The most telling criticism of the TVET system is that curricula are not sufficiently related to labour market needs. The reason is the supply-driven nature of the system.
Curricula tend to be outdated and reviewed too infrequently, and training courses are still largely institution-based. Currently, greater efforts are being made to develop systems that use more industry attachments. Local partnerships are being developed between industry and individual training centres which will create alternative ways of providing practical skills training and will have a clear impact on curriculum reform.
As part of the TVET reform project, the Ministry of Education and the National Authority for Quality Assurance and Accreditation of Education (NAQAAE) have revised and approved 43 curricula for the three year diploma course.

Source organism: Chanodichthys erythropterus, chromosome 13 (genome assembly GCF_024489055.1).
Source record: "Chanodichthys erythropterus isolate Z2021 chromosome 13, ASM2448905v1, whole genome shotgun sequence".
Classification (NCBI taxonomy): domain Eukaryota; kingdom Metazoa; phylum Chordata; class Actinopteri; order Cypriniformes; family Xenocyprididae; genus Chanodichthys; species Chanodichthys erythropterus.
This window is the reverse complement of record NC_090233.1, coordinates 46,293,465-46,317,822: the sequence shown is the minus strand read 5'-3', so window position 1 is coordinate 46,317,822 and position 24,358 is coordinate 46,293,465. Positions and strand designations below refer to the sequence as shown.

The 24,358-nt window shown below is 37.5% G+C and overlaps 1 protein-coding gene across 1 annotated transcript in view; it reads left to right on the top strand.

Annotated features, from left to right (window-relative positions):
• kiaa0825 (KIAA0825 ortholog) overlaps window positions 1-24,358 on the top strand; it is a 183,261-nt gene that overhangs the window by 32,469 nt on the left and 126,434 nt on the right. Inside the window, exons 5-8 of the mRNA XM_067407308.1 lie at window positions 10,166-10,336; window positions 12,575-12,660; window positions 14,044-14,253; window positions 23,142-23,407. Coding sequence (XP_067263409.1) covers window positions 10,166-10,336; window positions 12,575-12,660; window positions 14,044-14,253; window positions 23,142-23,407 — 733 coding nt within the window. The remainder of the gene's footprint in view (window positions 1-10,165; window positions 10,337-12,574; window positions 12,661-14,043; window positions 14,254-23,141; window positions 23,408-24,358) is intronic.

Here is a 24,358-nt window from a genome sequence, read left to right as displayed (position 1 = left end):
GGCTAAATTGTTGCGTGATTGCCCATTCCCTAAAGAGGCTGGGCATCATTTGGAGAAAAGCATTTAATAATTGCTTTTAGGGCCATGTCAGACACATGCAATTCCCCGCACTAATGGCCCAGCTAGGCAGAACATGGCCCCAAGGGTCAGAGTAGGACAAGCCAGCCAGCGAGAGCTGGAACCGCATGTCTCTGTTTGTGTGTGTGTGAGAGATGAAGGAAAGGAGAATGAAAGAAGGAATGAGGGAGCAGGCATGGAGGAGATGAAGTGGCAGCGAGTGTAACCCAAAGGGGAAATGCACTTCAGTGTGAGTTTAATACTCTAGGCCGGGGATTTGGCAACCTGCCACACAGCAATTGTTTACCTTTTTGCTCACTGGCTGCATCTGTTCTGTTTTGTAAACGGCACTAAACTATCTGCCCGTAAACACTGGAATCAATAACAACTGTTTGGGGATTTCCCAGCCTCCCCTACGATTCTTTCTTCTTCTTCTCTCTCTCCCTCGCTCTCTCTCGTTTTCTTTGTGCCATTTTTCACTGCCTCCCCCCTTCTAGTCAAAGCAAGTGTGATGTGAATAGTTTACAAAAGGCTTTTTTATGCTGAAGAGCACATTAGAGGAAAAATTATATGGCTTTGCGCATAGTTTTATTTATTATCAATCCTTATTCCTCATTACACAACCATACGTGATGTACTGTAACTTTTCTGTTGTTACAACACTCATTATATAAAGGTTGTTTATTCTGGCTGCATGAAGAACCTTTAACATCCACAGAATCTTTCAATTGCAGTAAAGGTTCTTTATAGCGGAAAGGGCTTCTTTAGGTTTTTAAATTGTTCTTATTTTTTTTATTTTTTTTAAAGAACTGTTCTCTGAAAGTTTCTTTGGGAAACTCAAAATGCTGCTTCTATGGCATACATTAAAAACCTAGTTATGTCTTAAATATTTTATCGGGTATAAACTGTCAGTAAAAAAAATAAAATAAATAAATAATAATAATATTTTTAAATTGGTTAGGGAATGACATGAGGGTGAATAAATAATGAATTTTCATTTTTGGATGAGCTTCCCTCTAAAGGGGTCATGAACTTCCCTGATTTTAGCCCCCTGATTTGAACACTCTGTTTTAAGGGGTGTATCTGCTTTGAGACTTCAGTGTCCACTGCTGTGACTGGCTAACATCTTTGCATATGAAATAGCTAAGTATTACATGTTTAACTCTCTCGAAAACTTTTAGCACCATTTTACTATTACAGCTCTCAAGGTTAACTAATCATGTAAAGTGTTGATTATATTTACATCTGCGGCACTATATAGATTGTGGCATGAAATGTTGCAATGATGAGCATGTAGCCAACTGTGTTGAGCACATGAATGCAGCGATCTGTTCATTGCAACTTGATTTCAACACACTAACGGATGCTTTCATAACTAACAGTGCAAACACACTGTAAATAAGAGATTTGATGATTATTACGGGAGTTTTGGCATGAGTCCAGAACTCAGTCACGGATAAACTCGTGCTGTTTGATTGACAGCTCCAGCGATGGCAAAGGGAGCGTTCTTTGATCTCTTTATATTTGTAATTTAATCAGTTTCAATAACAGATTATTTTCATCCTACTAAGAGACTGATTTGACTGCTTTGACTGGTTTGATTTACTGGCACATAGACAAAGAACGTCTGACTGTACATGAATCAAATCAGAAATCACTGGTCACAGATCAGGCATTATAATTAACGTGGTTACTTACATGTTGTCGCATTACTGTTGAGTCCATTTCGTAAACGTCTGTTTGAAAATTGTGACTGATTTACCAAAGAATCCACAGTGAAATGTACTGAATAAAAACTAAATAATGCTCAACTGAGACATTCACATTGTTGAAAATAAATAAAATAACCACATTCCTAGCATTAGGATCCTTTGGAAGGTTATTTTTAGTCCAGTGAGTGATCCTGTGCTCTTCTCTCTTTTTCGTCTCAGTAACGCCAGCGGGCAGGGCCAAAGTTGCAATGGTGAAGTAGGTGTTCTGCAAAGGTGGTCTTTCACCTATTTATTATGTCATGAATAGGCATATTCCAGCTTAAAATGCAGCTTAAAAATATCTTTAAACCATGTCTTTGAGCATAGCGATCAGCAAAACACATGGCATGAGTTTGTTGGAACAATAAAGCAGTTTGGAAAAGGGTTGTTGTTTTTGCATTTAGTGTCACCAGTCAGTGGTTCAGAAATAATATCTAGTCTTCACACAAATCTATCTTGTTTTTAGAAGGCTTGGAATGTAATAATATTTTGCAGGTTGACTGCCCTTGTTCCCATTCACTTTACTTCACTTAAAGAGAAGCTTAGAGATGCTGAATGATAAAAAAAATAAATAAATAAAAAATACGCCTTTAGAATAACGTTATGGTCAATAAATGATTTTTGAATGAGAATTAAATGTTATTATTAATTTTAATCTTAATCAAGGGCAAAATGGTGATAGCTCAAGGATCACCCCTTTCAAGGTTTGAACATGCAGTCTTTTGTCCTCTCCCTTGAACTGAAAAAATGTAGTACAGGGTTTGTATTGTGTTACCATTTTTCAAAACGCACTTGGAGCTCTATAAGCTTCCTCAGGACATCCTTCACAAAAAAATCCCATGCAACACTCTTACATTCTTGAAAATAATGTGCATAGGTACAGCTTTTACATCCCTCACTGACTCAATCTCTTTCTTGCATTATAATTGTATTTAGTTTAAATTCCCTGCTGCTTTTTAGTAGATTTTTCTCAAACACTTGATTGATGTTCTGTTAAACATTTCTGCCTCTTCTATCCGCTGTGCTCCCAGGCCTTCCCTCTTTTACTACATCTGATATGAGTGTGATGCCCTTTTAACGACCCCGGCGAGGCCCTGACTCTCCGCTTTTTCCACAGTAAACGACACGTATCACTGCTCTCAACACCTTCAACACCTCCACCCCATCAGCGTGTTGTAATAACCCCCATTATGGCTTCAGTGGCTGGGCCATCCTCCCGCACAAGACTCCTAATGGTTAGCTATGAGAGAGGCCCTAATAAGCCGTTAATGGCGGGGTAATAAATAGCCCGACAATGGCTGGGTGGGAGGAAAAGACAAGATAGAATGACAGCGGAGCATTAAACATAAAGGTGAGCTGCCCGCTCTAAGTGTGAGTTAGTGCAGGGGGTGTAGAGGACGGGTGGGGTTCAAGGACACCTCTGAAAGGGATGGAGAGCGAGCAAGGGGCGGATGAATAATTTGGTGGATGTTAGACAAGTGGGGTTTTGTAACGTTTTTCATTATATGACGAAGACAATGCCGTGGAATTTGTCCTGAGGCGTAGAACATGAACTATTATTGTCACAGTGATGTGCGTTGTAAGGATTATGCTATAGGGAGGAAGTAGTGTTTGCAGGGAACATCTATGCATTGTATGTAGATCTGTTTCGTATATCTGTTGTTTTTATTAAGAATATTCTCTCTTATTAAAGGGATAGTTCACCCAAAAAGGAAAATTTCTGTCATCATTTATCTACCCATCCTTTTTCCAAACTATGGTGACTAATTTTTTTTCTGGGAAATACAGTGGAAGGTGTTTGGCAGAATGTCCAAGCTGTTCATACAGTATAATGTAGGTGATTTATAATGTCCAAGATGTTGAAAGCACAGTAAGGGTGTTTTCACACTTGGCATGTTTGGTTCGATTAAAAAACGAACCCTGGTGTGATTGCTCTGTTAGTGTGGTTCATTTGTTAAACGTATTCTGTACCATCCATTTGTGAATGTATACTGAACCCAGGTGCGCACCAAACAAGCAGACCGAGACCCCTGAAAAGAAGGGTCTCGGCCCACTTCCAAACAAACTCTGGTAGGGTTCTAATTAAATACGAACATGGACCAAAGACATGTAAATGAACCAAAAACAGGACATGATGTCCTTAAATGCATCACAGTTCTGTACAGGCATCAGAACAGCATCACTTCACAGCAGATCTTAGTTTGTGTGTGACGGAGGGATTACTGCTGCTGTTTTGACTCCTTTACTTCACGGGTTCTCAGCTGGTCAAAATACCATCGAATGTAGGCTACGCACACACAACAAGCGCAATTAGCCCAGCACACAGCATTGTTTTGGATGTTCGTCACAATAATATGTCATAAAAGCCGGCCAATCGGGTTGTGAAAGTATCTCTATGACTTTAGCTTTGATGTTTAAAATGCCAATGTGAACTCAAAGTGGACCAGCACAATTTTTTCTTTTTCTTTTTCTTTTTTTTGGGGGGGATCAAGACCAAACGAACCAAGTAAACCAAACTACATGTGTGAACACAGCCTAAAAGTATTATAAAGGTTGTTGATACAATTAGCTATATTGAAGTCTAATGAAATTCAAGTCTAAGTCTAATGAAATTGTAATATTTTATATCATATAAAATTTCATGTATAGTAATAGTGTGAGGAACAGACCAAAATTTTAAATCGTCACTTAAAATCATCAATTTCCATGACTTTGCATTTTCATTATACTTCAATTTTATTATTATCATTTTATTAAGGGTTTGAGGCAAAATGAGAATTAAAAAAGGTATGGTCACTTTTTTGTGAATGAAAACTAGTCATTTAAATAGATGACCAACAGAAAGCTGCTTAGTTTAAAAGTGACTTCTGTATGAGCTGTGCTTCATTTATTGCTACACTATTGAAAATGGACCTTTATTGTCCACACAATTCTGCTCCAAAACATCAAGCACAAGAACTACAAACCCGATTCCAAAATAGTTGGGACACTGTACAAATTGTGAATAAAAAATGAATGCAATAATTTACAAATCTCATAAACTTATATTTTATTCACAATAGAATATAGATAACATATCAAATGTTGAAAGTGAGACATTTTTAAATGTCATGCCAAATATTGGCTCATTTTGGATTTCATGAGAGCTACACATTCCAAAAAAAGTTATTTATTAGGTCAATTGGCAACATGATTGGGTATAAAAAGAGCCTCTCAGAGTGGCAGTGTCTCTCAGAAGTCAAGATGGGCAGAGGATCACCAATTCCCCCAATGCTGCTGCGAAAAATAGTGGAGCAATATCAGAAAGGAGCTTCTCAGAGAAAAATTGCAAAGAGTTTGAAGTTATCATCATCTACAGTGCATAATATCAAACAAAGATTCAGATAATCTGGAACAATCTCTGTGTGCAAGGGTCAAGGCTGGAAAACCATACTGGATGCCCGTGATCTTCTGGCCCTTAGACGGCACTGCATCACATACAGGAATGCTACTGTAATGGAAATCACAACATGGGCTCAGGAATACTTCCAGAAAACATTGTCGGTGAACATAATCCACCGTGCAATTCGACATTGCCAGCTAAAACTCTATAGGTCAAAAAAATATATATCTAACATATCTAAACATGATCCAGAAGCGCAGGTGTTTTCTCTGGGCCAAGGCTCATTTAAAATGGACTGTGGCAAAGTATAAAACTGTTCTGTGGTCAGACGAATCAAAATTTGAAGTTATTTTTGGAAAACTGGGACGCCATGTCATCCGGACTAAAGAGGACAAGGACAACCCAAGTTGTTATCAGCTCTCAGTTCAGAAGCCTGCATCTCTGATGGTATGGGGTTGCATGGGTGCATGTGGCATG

Training standards are being developed in three industries, which should result in the skills needed in those industries being more clearly defined. The standards will then need to be translated into appropriate curricula and it will be a key issue to define the pre-requisites that allow students to move from one skill level to another or from one institution to another.
This issue ties in with the reforms taking place in Middle Technical Institutes and in secondary education. Standards and curricula will need to take into account the pre-requisites required for various courses and institutions and, conversely, pre-requisites will need to be set by taking into account standards that have been set by the relevant industry-related working parties.